That perhaps, perfectly encapsulates my equation with the hijab. There was a time when there was no hijab in my life, but now, it is woven inextricably with it.

People ask me, have I never wanted to take off the hijab? Let’s be honest- yes I have. There are times when it has felt irritating or restricting. But every time, every single time without fail, I have received cosmic communication- signs if you will- nudging me to keep it on.  I have received signals from the Universe that this is my way, my path to self-actualization.  

Yes, occasionally, it may seem like a restricting space, but the space only seems smaller sometimes because it is my soul that keeps expanding.

Expanding and demanding even more space. On those times, I have to readjust and recalibrate my understanding of religion, to make space for my expanding soul. And it works. It works every time. 

And it has changed who I am as a person.

The hijab gives me an outreach and a purpose that is so much bigger than my own little self. Combined with my syncretic upbringing, my literary and cultural sensibilities, the zest for life I inherited from my parents, and my fierce feminism, it becomes a symbol of power for me, a symbol of the infinite possibilities that the universe offers through the channel of life.

On the one hand, it allows me to take my ideas to places where, I feel, they are most needed – to women who would otherwise never have had access to unconventional ideas. On the other, it allows the world to see that a hijabi woman can be as unconventional as any other, a hijabi can be as much of a revolutionary as any other.

Furthermore, it makes me the proud owner of that word which Elizabeth Gilbert speaks of in Eat, Pray Love; the word that she discovered in an ancient Sanskrit text during her stay at an Indian Ashram:

Antevasin

Border dweller. 

“The Antevasin,” writes Gilbert, “was an in-betweener. He was a border-dweller. He lived in sight of both worlds, but he looked toward the unknown. And he was a scholar.”

The one forever at the cusp of two worlds, two traditions, two streams of life and thought. That is who I am.

Antevasin.

There is a verse in the Quran that speaks very eloquently and beautifully of the merging of two seas. “Marajal bahraine yaltaqeyan.”

The verse refers to two seas that flow freely so that they meet together (at one place). The next verse speaks of a “barrier between the two seas by which they do not mix.” It is generally taken to refer to bodies of salt water and fresh water, which merge at a place, a border, but do not mix into each other. Each remains separate and distinct.

But the verse has been interpreted in many other ways, uncovering metaphorical and deeper layers. Certain scholars have interpreted ‘the two seas that meet’ as two of the holiest figures in Islam – Ali and Zahra, who are among the 14 infallibles.

However, the greatest beauty of a spiritual tradition is chiefly that one can draw one’s own mystical, transcendent, metaphorical meanings from it- beyond all scholarly and academic interpretations.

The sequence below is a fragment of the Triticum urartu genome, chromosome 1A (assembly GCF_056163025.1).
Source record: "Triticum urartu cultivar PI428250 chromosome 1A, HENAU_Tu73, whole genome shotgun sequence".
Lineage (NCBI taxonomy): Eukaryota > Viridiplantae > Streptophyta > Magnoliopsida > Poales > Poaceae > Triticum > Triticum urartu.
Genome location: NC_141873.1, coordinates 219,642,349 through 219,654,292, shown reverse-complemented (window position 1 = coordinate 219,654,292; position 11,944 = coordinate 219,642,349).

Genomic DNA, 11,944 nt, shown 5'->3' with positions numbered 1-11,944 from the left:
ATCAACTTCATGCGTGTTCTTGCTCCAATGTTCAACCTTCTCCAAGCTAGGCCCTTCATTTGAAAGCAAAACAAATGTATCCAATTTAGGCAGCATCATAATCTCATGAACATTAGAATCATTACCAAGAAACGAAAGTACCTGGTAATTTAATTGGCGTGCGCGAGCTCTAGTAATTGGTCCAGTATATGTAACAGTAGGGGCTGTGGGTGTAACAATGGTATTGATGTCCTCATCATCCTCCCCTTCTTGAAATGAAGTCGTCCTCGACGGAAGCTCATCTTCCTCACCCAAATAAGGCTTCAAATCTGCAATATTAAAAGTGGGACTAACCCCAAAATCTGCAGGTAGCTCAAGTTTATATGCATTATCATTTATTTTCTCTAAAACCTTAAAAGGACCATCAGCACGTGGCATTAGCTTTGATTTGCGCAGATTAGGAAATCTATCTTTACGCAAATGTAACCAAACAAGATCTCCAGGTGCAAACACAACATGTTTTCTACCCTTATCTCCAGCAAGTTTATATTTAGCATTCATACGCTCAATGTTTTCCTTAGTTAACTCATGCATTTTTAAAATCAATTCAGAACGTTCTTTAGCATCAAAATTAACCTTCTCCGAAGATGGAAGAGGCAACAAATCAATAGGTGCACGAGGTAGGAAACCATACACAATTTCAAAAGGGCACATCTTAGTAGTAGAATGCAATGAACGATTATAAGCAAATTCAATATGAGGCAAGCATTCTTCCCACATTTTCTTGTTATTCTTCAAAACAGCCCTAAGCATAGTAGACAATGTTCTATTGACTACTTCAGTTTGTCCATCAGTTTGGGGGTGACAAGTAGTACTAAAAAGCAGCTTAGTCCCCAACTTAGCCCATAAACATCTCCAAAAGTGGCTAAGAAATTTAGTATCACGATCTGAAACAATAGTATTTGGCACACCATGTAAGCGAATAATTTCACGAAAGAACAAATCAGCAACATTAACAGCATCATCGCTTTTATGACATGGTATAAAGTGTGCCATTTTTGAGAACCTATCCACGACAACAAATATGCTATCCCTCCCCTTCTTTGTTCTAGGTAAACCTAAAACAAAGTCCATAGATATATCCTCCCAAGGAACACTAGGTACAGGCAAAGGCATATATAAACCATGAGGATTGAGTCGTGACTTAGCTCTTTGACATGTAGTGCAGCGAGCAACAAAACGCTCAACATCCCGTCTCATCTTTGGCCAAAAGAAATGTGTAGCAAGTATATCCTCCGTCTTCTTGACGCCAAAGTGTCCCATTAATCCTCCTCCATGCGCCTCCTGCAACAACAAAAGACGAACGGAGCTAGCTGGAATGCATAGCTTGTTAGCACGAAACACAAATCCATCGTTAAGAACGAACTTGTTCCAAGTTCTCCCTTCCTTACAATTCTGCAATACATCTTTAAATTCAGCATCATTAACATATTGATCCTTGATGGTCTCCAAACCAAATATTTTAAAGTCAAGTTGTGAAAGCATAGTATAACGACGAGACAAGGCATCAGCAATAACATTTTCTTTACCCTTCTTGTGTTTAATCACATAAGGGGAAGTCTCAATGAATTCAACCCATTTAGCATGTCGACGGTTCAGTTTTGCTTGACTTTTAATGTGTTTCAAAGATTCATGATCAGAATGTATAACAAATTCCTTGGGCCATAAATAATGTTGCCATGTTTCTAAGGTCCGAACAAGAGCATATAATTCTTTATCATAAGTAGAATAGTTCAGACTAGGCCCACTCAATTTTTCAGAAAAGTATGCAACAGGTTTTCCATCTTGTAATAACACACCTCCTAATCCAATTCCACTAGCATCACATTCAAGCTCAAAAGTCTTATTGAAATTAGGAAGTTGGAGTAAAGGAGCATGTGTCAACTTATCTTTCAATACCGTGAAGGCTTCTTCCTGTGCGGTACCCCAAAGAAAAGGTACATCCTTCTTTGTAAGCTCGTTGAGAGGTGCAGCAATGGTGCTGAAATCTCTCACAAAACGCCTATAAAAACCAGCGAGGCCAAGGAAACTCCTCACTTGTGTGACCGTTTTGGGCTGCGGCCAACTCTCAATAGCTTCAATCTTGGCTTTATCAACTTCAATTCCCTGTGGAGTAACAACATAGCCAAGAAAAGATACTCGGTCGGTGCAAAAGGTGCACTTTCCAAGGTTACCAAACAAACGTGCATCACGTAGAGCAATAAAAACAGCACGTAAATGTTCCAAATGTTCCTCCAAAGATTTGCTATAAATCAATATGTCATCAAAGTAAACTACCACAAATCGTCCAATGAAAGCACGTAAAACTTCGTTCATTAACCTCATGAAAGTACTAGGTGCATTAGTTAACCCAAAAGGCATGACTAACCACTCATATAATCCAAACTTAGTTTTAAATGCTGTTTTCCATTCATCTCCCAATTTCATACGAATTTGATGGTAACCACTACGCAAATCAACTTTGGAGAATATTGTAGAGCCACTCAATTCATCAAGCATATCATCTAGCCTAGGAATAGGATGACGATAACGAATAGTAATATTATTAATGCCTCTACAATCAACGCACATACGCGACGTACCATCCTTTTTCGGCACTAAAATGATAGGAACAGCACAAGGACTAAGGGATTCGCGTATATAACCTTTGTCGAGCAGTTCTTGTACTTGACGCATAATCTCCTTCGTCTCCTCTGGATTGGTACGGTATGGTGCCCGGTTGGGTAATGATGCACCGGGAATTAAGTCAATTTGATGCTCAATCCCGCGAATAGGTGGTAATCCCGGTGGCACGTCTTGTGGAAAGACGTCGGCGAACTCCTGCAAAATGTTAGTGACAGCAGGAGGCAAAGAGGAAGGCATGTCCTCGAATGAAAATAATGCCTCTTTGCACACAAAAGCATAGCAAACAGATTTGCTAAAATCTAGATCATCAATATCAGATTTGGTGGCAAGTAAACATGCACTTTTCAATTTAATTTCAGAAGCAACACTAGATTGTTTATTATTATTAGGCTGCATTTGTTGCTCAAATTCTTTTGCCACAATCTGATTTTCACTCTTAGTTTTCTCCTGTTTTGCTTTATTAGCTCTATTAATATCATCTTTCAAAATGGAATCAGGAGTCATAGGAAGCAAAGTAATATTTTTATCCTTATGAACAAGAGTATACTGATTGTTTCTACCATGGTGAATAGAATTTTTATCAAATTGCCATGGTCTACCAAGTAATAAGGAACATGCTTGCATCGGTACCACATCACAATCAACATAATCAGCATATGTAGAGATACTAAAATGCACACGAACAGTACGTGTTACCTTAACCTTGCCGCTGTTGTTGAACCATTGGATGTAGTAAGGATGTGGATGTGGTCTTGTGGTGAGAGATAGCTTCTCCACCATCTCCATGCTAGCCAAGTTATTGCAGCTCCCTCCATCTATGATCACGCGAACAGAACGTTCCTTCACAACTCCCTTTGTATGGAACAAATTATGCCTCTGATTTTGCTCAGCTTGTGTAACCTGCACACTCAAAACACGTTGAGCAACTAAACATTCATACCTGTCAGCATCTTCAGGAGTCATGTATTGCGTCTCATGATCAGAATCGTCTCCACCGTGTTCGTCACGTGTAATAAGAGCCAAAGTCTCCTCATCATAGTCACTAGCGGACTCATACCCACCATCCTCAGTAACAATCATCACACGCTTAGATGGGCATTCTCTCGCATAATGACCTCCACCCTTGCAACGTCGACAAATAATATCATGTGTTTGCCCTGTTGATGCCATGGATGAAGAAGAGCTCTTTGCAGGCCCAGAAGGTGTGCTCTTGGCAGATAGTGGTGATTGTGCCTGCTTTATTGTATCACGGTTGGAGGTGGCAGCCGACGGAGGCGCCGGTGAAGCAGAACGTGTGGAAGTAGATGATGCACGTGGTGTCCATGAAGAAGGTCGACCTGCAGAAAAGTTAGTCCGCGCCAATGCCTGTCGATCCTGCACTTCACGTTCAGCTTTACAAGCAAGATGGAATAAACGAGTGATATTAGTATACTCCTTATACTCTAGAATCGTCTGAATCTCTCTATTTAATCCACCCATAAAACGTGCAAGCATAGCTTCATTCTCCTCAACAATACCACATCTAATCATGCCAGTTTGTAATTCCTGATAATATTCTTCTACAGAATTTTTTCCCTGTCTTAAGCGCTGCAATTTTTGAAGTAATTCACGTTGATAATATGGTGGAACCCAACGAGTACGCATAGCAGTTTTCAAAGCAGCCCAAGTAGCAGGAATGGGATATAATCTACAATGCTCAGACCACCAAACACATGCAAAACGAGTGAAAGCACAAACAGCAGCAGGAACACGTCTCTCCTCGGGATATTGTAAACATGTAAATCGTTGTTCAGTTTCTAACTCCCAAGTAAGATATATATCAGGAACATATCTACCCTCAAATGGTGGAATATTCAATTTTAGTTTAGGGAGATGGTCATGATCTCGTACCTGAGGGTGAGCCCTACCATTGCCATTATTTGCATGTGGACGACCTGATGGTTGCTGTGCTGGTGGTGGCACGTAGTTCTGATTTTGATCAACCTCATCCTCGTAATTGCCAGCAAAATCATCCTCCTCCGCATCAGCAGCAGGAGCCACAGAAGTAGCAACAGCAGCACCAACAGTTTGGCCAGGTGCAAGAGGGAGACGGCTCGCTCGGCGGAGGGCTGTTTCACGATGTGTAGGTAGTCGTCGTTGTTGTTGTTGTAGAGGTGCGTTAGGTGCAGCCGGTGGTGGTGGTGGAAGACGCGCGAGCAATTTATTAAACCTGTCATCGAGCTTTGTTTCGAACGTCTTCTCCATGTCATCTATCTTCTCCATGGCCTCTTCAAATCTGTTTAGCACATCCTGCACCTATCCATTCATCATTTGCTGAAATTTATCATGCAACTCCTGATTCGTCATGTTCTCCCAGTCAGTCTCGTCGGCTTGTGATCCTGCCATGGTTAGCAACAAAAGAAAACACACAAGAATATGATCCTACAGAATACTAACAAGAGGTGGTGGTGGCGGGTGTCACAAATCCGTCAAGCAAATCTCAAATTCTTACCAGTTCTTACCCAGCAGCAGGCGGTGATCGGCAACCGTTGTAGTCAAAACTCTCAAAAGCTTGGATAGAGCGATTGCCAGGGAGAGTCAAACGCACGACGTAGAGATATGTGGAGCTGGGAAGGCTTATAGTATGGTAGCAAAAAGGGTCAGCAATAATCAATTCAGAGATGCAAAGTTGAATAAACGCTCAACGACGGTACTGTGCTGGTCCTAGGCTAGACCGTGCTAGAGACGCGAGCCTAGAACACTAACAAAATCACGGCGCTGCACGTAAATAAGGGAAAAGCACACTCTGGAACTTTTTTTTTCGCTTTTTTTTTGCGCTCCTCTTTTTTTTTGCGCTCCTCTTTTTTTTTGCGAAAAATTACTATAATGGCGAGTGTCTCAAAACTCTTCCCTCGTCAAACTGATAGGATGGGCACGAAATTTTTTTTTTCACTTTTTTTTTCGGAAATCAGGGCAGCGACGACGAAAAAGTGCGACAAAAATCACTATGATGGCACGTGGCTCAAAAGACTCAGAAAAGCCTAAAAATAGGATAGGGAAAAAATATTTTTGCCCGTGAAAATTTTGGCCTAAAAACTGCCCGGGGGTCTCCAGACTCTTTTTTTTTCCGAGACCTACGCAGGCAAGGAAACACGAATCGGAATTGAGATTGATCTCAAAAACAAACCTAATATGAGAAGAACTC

The Quran, as is believed by Muslims, is the channel through which the Creator speaks to the Creation. The conversation between the two, thus, can be a very private and intimate affair, in which the Qalb of the Abd (the worshipper) leads her to the meanings that the Mabud (or the worshipped) wishes to convey. The Qalb being the innermost center of our existence – not the heart or the mind but the point at which all our senses and our abilities and our capacity to love and feel and understand is centered. That point of convergence of the human existence is defined as the Qalb

And when I read the Quran through my Qalb, these verses speak to me of my very existence as the convergence of two streams, the cusp of two distinct realities. Between and yet beyond. 

Belonging nowhere, and therefore, belonging everywhere.  

Always on the border, pushing forth, standing at the confluence of past, present and future- reaching out towards that which can be — towards infinite, limitless possibilities. 

That, ultimately is what my Hijab is to me. It is the ultimate symbol of the Antevasin.

The seeker, the dervish who does not renounce the world, but lives forever at the border, partaking of both: Sounds and Silence. Fullness and Void. Company and Solitude. Movement and Rest. Rainbows and White Light.

Always both.

Extrovert and Introvert. Fire and Water.

Within, and Without. 

Antevasin.

Belonging nowhere, and therefore, belonging everywhere. 


(3 days ago, on 29th March 2020, I turned 33 years old. I thought it was the best time to write about one of the most significant aspects of my life- at the end of one of the most life-altering year of my life. It exploded and blew me to smithereens, and in that destruction, brought me into the full reality of who I am and who I want to be. )